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Ignore the hurricanes and keep deregulating, fossil fuel CEO says

The president and CEO of the largest fossil fuel trade organization in the U.S said that while he takes climate change "seriously,” there’s nothing to worry about.

by Alex Lubben
Sep 13 2017, 6:20pm

The president and CEO of the largest fossil fuel trade organization in the U.S. said Wednesday that while he takes climate change “seriously,” there’s nothing to worry about because his industry has everything under control.

Speaking to reporters on Capitol Hill this morning, American Petroleum Institute CEO Jack Gerard said that despite the devastating hurricanes that have hit the U.S. in the last couple of weeks — storms that scientists think are stronger because the Earth is warmer — President Donald Trump should continue his deregulatory agenda.

Instead, Gerard said, a “public debate” is necessary to understand the “trade-offs” of imposing “excessive costs on an industry” through “unnecessary regulation,” according to E&E News.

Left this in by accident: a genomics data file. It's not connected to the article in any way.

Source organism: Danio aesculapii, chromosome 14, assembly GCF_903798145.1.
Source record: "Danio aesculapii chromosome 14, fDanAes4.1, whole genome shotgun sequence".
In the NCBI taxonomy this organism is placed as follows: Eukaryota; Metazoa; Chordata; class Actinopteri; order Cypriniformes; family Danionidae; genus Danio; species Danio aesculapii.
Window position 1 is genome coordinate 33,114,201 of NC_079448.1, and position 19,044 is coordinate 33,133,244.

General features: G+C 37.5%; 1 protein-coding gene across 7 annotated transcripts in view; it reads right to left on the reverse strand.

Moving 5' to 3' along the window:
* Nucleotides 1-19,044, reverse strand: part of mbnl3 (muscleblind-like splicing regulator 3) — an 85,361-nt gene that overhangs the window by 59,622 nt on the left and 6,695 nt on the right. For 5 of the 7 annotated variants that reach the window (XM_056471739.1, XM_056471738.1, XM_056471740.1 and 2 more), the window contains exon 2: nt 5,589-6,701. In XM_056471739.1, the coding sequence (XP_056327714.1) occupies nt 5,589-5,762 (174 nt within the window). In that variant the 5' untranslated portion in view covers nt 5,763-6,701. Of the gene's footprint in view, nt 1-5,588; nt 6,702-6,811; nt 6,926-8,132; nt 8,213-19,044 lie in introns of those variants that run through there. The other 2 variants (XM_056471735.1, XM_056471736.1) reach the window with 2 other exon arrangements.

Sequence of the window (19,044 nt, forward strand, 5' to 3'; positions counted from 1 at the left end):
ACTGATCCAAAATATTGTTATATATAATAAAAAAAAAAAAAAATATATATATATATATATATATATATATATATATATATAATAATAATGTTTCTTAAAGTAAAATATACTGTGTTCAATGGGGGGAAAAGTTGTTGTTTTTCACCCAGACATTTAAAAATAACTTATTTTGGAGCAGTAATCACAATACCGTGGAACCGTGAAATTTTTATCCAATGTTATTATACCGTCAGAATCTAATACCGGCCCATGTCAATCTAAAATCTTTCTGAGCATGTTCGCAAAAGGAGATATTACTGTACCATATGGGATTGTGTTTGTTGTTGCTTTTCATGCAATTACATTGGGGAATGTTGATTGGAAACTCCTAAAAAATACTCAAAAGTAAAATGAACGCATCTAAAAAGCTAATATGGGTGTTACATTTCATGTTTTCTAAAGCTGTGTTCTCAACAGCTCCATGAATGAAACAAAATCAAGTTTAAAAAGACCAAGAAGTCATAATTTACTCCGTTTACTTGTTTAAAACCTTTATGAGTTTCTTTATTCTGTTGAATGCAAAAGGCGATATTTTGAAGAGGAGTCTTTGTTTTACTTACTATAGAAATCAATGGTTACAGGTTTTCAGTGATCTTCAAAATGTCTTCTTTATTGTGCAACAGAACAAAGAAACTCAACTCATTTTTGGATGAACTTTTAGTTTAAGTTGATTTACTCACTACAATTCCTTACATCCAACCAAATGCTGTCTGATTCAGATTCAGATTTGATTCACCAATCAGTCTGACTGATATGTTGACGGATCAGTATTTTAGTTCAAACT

“It wasn’t the regulatory process that drove the United States where it is today,” Gerard added. “The free market, and technological advances, brought the world where it is today in leading the world in carbon reduction.”

Gerard and his organization have a cozy relationship with Scott Pruitt, the Trump-appointed head of the Environmental Protection Agency. Pruitt, as EPA head, attended the American Petroleum Institute’s annual board meeting on March 22, at the Trump hotel in D.C.

And Pruitt’s EPA has been rolling back environmental regulations at a record pace. Shifting the focus of the EPA away from fossil fuel regulation and climate change, Pruitt said he’s taking a “back-to-basics” approach to the agency.

The American Petroleum Institute has also specifically asked the EPA to roll back certain regulations, and so far, Pruitt appears to have done his best to comply. After the institute made getting rid of a regulation around the emergency shutdown of refineries a priority, Pruitt took actions to tie the rule up in the courts.

Before Pruitt became EPA administrator, as attorney general of Oklahoma, he sued the EPA 14 times. And when he challenged the EPA’s determination that greenhouse gases are a risk to public health and the environment, he did so alongside the American Petroleum Institute, which was also suing the EPA.

The institute has also donated to the Republican Attorneys General Association — of which Pruitt was president.

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